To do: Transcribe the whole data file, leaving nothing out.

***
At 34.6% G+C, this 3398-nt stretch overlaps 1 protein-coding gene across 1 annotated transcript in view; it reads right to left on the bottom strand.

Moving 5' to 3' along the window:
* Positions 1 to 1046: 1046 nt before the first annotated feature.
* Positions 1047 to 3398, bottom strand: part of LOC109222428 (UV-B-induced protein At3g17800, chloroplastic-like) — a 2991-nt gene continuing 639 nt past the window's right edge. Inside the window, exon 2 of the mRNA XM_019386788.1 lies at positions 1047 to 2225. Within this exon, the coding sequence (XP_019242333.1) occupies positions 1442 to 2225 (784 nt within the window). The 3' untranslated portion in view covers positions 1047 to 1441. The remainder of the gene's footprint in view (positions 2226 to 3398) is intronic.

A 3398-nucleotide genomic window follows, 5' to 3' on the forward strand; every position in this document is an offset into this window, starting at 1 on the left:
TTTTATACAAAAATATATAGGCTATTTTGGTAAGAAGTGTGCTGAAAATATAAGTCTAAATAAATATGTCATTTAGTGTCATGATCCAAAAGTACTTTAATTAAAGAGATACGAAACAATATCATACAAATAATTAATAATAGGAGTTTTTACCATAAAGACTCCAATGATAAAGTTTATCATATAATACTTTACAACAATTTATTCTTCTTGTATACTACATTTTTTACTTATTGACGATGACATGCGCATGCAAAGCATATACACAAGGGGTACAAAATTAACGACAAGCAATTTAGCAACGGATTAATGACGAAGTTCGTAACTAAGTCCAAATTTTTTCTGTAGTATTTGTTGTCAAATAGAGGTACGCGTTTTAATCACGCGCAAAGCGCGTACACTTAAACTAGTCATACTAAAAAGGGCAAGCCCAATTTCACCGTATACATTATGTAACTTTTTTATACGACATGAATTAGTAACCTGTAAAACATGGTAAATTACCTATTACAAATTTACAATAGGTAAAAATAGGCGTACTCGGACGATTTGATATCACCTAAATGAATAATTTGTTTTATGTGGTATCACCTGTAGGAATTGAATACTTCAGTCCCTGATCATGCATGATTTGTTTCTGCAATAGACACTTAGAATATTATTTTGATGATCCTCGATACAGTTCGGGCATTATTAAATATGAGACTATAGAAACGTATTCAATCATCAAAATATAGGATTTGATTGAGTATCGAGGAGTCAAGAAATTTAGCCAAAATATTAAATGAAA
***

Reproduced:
At 34.6% G+C, this 3398-nt stretch overlaps 1 protein-coding gene across 1 annotated transcript in view; it reads right to left on the bottom strand.

Moving 5' to 3' along the window:
* Positions 1 to 1046: 1046 nt before the first annotated feature.
* Positions 1047 to 3398, bottom strand: part of LOC109222428 (UV-B-induced protein At3g17800, chloroplastic-like) — a 2991-nt gene continuing 639 nt past the window's right edge. Inside the window, exon 2 of the mRNA XM_019386788.1 lies at positions 1047 to 2225. Within this exon, the coding sequence (XP_019242333.1) occupies positions 1442 to 2225 (784 nt within the window). The 3' untranslated portion in view covers positions 1047 to 1441. The remainder of the gene's footprint in view (positions 2226 to 3398) is intronic.

A 3398-nucleotide genomic window follows, 5' to 3' on the forward strand; every position in this document is an offset into this window, starting at 1 on the left:
TTTTATACAAAAATATATAGGCTATTTTGGTAAGAAGTGTGCTGAAAATATAAGTCTAAATAAATATGTCATTTAGTGTCATGATCCAAAAGTACTTTAATTAAAGAGATACGAAACAATATCATACAAATAATTAATAATAGGAGTTTTTACCATAAAGACTCCAATGATAAAGTTTATCATATAATACTTTACAACAATTTATTCTTCTTGTATACTACATTTTTTACTTATTGACGATGACATGCGCATGCAAAGCATATACACAAGGGGTACAAAATTAACGACAAGCAATTTAGCAACGGATTAATGACGAAGTTCGTAACTAAGTCCAAATTTTTTCTGTAGTATTTGTTGTCAAATAGAGGTACGCGTTTTAATCACGCGCAAAGCGCGTACACTTAAACTAGTCATACTAAAAAGGGCAAGCCCAATTTCACCGTATACATTATGTAACTTTTTTATACGACATGAATTAGTAACCTGTAAAACATGGTAAATTACCTATTACAAATTTACAATAGGTAAAAATAGGCGTACTCGGACGATTTGATATCACCTAAATGAATAATTTGTTTTATGTGGTATCACCTGTAGGAATTGAATACTTCAGTCCCTGATCATGCATGATTTGTTTCTGCAATAGACACTTAGAATATTATTTTGATGATCCTCGATACAGTTCGGGCATTATTAAATATGAGACTATAGAAACGTATTCAATCATCAAAATATAGGATTTGATTGAGTATCGAGGAGTCAAGAAATTTAGCCAAAATATTAAATGAAA